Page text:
The Right Path

Ole Miss senior cornerback Senquez Golson faced a life-altering decision a little over three years ago - a decision that would not only affect his future, but his pocket book.

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Golson hit .325 with three home runs, 23 RBI and 16 steals as an outfielder for Pascagoula (Miss.) High School in 2011. He was a raw but “toolsy” player, projectable to scouts not because of what he was at the time, but what he could become.

So, the Boston Red Sox used an eighth-round draft pick on him in the Major League Baseball First Year Player Draft. He had plenty of time (months, actually) to think about what he wanted to do, whether he preferred hot August afternoons on the practice fields to a low-A, minor-league bus.

The Red Sox flew him in for a visit. It was a mid-August Monday. An 11 p.m. CT deadline was approaching. Golson had a multiyear contract well above slot position for an eighth round pick on the table – a final, take-it-or-leave-it offer well north of $1 million.

He opted for college, to play both baseball and football.

“It got close for me to sign,” he said Saturday following Ole Miss’ 56-15 win over Louisiana-Lafayette, the third win for the Rebels in as many games this season. “I was actually in the room, looking at the numbers on the paper. Man, they were some long numbers, a lot of zeroes behind it.”

If his play on Saturday is any indication, he made the right choice.

Golson finished with two tackles and two interceptions, one of which went for 59 yards and a touchdown. He almost had a third, too, just before halftime with Louisiana-Lafayette threatening to score a touchdown.

“I told him this week that he was going to get a pick-six,” defensive coordinator Dave Wommack said of Golson. “I was very happy for him to be able to get that. I saw him jump it, and I knew he was going to take it away from the guy. He’s pretty fast. Kind of got us rallied up. At times we were kind of flat.”

“This was what I was supposed to be doing,” Golson said. “Education was a big thing. I knew this was where I wanted to be. I made a commitment to Ole Miss. I love Ole Miss.”

All in all, Golson, at least through three games, has become the shutdown corner many expected when he signed with Ole Miss as a four-star prospect.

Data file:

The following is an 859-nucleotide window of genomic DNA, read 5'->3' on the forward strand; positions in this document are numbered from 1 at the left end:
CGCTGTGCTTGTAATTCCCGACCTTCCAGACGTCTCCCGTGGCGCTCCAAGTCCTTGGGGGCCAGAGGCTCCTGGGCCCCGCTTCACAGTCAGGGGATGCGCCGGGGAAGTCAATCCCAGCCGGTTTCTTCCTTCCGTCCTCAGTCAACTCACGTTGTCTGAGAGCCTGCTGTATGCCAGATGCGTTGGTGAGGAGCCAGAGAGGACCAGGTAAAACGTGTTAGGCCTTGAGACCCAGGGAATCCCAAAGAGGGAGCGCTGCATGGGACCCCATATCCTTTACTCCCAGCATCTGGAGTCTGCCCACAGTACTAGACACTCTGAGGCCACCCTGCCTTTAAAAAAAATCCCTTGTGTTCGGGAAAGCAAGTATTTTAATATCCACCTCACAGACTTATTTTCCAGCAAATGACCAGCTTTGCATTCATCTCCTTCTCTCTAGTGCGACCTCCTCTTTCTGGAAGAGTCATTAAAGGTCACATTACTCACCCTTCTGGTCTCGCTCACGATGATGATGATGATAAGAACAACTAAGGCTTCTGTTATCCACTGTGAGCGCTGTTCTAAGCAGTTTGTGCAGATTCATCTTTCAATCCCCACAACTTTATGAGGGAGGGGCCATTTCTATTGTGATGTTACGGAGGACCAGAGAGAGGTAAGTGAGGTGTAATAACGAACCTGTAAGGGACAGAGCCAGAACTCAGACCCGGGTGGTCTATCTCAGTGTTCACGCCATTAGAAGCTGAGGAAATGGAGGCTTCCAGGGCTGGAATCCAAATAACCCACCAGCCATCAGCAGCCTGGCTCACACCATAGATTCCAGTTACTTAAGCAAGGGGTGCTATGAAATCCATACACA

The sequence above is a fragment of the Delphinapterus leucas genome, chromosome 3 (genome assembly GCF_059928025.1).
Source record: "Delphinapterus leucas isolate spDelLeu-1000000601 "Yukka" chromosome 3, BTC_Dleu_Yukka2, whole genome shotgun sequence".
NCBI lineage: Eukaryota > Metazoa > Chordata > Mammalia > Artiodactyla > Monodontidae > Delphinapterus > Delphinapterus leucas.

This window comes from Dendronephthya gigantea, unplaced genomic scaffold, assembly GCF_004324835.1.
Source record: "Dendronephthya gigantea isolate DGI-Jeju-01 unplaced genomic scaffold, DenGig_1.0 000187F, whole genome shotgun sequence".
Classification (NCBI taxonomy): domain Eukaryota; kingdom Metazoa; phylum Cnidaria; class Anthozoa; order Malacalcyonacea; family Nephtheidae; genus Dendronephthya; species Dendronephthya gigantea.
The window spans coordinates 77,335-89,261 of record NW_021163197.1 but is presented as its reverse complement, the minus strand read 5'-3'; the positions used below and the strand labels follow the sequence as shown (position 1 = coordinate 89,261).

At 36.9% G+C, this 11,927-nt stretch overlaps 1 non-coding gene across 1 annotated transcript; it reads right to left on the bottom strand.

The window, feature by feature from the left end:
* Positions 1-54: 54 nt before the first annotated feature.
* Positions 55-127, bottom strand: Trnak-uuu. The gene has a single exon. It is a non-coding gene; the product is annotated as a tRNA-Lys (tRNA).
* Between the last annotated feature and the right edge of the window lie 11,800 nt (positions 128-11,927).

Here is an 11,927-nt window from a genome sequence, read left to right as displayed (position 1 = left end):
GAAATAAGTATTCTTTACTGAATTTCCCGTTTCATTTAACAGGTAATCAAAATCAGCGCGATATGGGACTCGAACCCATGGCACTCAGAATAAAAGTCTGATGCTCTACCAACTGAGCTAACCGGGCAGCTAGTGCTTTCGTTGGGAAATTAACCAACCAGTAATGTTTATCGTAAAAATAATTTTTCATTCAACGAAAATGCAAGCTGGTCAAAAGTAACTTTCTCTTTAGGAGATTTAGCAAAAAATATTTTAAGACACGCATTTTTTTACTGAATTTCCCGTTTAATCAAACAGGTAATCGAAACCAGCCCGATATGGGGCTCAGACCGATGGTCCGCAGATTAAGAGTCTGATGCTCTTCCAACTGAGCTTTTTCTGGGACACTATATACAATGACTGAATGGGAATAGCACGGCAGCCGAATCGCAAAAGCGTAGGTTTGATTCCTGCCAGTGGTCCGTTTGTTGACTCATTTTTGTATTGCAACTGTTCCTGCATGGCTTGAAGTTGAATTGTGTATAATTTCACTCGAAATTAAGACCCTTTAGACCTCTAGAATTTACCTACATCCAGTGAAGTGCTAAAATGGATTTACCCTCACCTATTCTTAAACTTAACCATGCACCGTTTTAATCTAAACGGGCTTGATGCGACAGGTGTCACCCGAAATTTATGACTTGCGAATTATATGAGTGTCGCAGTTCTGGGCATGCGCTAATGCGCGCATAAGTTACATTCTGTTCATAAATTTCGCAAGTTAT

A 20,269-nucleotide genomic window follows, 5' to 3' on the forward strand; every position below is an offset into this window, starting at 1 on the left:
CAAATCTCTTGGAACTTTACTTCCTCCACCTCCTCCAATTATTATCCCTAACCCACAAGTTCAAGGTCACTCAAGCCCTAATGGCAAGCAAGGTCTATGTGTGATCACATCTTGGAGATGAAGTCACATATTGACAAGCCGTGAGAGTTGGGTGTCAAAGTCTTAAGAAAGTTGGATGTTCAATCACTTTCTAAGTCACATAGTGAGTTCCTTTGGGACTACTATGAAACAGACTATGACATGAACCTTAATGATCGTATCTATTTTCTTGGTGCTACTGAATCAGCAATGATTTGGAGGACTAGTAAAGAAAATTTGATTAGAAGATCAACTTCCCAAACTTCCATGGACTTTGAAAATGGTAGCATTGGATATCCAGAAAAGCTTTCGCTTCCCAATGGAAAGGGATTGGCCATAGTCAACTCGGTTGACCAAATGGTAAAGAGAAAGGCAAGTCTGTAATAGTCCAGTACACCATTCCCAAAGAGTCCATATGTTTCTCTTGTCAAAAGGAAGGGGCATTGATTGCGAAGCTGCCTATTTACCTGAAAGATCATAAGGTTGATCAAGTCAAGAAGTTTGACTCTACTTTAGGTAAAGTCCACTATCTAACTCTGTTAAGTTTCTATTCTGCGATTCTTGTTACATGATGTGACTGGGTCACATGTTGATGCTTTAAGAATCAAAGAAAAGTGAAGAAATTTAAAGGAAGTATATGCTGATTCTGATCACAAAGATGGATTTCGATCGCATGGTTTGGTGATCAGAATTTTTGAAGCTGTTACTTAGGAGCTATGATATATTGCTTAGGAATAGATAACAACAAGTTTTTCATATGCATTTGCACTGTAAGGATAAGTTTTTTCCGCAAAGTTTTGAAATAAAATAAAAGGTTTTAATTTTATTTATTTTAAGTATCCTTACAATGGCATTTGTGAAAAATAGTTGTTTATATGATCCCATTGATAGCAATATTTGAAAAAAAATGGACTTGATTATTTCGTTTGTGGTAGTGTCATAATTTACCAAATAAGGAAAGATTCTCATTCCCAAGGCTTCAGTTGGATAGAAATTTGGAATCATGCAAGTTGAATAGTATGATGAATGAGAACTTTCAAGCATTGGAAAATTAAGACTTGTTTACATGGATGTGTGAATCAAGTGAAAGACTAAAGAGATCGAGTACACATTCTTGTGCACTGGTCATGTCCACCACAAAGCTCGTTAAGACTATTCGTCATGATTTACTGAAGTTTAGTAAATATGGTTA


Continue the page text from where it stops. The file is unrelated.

“He had a solid day,” Ole Miss head coach Hugh Freeze said. “This is the first year he decided he was going to really buy in. It’s not that he was bad the last couple years. There’s no question the way he comes to work every day and allows me to coach him that he’s just a different guy. When someone does that and has success on the field, it’s very rewarding to see good things happen because a kid really decides to buy in.”

Golson appeared in 22 games with 15 starts in the outfield for the Ole Miss baseball team in 2012. He hit .204 on the year, adding 13 runs scored, five RBI and five stolen bases.

He seemingly gave up baseball as a sophomore. But he’s often spoke of a possible return, even going so far as to say Saturday he anticipates joining the team in the spring. “Me and (baseball coach Mike) Bianco are on good terms,” he said.

He might not make it that far. Baseball season coincides with training for the NFL Draft. A future in football is a real possibility now. currently projects Golson as a fourth-to-fifth round pick.

If he keeps playing the way he has through three games, that projection is sure to change.

For the better.

“Everybody asks me if I regret (turning down the Red Sox),” he said. “I haven’t regretted it since the day I turned it down. I’m glad I’m here.”

The Ole Miss defense is glad, too.

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